Master Director Tommy Burns Tells You How To Ace Your First Film Festival
The will to win, the desire to succeed, the urge to reach your full potential... these are the keys that will unlock the door to personal excellence
Tommy Burns gave me my first job in Film and TV...
I was his cable wrangler on a Finesse Mitchell Stand up Live Taping. He was the Lead Camera Op.
He got me work as a PA and AC the entire first year of my career. He choose and trained me for a Media Manager career.
And since I transitioned into being strictly a Media Management Company, he still refers me for work...
He's also a super talented and seasoned Writer/ Director/ DP who cares about his crews and is dedicated to mentoring newbies who want a REAL career in the TV and Film Business...
We are super lucky to have had him as moderator on our last couple of panels.
He makes difficult concepts easy to understand for our Subscribers (and all the other lucky duckies that come to learn and network).
And he is the perfect person to answer this question from Summer, one of our Amazing Rule The Set Volunteers.
So I presented her question to him...
And here is his sage advice...
(This is for you Summer ;))
Summer asks Rule The Set:
"The documentary I finished a few months ago will be premiering at the National Black Film Festival soon.
This is my first festival..
Do you have any advice on what I should do/bring?"
"Well, after seeing the trailer, if you have time to recut it, there are some minor changes I would make.
1. Put some of the more poignant statements made by your cast right up front in the documentary so we don't have to wait to find out what this is about.
So, for instance, when the girl says she's been to more funerals than graduations and she's buried her best friend and friends from middle school; I would put at least one of those sound bites right at the beginning.
And it brings us in like, "OK what is this about?" Then we can show a little bit of the footage from the beginning of the trailer to get us into it.
2. Also if you can, re-record the voiceover. I know it's hard to get a sound booth sometimes but you can literally go inside a small closet with all the coats and everything in there.
Take a microphone in there and record your voiceover.
It's clean. It's soundproof.
The sound doesn't bounce all around and it sounds very very passable. It's actually pretty good.
Go into a small coat closet with all the stuff in it... squeeze in there and take the mic in there... even your iPhone or what have you and go in and record your voice over. You'll be surprised at how clean it is.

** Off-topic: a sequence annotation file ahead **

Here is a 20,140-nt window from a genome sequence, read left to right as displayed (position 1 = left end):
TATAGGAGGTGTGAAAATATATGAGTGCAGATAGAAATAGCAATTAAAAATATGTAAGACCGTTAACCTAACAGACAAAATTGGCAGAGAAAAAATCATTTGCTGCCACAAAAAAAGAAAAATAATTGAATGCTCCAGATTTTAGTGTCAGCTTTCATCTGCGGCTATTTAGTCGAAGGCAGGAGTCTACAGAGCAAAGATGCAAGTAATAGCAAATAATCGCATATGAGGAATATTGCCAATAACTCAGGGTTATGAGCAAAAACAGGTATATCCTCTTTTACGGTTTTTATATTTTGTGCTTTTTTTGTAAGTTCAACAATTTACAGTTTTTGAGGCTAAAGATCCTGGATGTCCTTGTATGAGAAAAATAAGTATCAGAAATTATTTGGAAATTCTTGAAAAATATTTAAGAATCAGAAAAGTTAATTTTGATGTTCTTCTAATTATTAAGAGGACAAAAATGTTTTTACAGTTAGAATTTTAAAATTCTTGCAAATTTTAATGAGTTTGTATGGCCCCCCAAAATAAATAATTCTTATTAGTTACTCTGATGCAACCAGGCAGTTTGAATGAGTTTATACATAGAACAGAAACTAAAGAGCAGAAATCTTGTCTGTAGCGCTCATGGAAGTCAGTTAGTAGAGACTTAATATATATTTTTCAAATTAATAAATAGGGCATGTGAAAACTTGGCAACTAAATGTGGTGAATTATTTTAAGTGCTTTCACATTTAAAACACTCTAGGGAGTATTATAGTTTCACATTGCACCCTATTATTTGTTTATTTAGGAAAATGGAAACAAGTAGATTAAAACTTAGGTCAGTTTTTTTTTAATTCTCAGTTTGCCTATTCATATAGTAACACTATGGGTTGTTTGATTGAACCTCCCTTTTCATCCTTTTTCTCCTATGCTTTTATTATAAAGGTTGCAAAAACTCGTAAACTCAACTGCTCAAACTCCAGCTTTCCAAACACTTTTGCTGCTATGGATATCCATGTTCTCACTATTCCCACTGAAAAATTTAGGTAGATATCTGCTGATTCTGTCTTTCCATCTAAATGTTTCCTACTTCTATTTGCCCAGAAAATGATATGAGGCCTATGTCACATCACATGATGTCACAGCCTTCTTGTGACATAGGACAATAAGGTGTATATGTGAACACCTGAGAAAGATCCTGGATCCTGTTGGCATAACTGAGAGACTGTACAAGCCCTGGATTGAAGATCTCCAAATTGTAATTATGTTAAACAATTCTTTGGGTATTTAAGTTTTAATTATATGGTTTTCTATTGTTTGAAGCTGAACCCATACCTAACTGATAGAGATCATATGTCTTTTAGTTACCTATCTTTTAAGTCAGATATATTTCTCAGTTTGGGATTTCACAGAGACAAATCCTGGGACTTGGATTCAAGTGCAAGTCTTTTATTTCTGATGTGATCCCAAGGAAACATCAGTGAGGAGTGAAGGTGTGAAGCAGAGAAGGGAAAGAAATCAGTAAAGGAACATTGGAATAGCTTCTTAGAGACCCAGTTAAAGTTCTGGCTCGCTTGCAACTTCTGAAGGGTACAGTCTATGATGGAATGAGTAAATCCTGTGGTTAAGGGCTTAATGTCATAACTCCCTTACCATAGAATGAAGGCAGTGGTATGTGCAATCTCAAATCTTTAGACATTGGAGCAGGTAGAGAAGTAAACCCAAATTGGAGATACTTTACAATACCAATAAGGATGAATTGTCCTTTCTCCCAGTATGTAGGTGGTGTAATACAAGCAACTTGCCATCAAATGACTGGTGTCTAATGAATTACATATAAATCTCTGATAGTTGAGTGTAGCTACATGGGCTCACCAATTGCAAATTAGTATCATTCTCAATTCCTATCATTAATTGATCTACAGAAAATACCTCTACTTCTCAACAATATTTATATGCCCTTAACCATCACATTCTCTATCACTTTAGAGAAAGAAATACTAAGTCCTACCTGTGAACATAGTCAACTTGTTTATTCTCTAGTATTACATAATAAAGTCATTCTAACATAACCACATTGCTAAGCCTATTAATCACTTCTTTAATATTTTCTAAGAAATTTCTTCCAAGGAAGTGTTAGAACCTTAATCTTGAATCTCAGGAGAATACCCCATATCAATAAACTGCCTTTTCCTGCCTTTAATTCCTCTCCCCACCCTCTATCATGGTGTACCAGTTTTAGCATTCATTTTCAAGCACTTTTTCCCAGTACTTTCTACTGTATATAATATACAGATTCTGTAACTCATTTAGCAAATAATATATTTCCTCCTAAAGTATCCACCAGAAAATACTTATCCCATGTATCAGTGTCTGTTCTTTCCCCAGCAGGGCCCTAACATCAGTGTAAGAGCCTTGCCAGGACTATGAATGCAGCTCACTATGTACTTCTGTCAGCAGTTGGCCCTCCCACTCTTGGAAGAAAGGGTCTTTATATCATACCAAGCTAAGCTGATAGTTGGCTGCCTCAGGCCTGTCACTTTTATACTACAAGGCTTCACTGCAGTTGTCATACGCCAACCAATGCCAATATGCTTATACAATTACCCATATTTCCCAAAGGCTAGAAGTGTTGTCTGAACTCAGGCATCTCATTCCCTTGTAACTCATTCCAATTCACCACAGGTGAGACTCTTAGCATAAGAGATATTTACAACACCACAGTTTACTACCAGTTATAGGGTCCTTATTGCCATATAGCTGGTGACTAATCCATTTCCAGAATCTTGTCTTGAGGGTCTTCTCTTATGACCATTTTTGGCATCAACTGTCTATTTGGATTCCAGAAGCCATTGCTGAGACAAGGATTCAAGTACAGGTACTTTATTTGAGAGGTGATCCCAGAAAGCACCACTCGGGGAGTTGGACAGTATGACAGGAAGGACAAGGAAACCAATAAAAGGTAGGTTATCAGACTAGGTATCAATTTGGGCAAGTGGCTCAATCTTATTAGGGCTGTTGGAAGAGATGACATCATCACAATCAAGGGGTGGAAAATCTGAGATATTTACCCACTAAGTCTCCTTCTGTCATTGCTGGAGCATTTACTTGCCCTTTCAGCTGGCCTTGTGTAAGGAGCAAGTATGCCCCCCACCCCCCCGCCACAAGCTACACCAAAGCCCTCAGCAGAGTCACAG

So that's some basic advice I would give after watching the trailer.
As far as going to the festival...
1. Make sure you have a means by which people can contact you professionally, not necessarily in your personal e-mail.
2. Be there. Go to the workshops. Go to other people's projects. Go to other people's screenings.
Go up and meet them.
Talk to them about what what they did and what you like about it. Let them know what you did and what you're doing.
That's real important.
That's how you network and meet people and find out what they're doing because people are always interested in people that are doing what they're doing.
Every time I go to a festival or a convention I go to as many of the workshops and screenings as possible. I make sure that I go and introduce myself to people.
I talk to them about what I'm doing, some of the things that I've done and what I'm planning on doing.
What I found is, at times, I've been at these things and people have come up to me and they say, "Hey you're the guy that blah... Or, "I heard you do this."
They'll find you.
And that's how you network and make connections as well.
That's advice I would give as far as what to do when you're at the film festival.
Before going to the festival...
1. Be prepared to describe your project in one minute. A compelling one minute.
I know everybody says two or three minutes you need to be able to describe it in one minute.
A minute goes by pretty fast when you're talking, believe it or not, so you need to be able to describe it in one minute. And in that minute the first sentence needs to be compelling...
This movie is about a drug dealer who uses dogs as the plugs instead of children.
I mean, I want to see that. These are some well trained dogs, right?
They collect the money and everything.(laughs) They can't be arrested. You know. I'm just saying.
Just me saying that makes you interested. That's that's the kind of first sentence you want to have... something that makes people go hmmmm.
Of course I just made that up off the top of my head. But you understand my point. Then the rest of it after that first 5 to 10 seconds is the description.
But you need to be able to do that in one minute and wrap it up at the end.
I would practice that.
That takes practice because you'll think you have it, "Oh I got it." But then you may not remember it. You might say it perfectly one time and then you think, "OK I got it."
Once you say it perfectly and you've got it, just keep saying it over and over.
Then you'll find that you might tweak one word or you might tweak where this word goes, or you moved the sentence around just like writing and you'll get it.
You'll get it to a really good tight interesting one minute. It'll make people want to go see the project and it'll make people like you. It will also give people a sense that you know your project.
So that's my advice."
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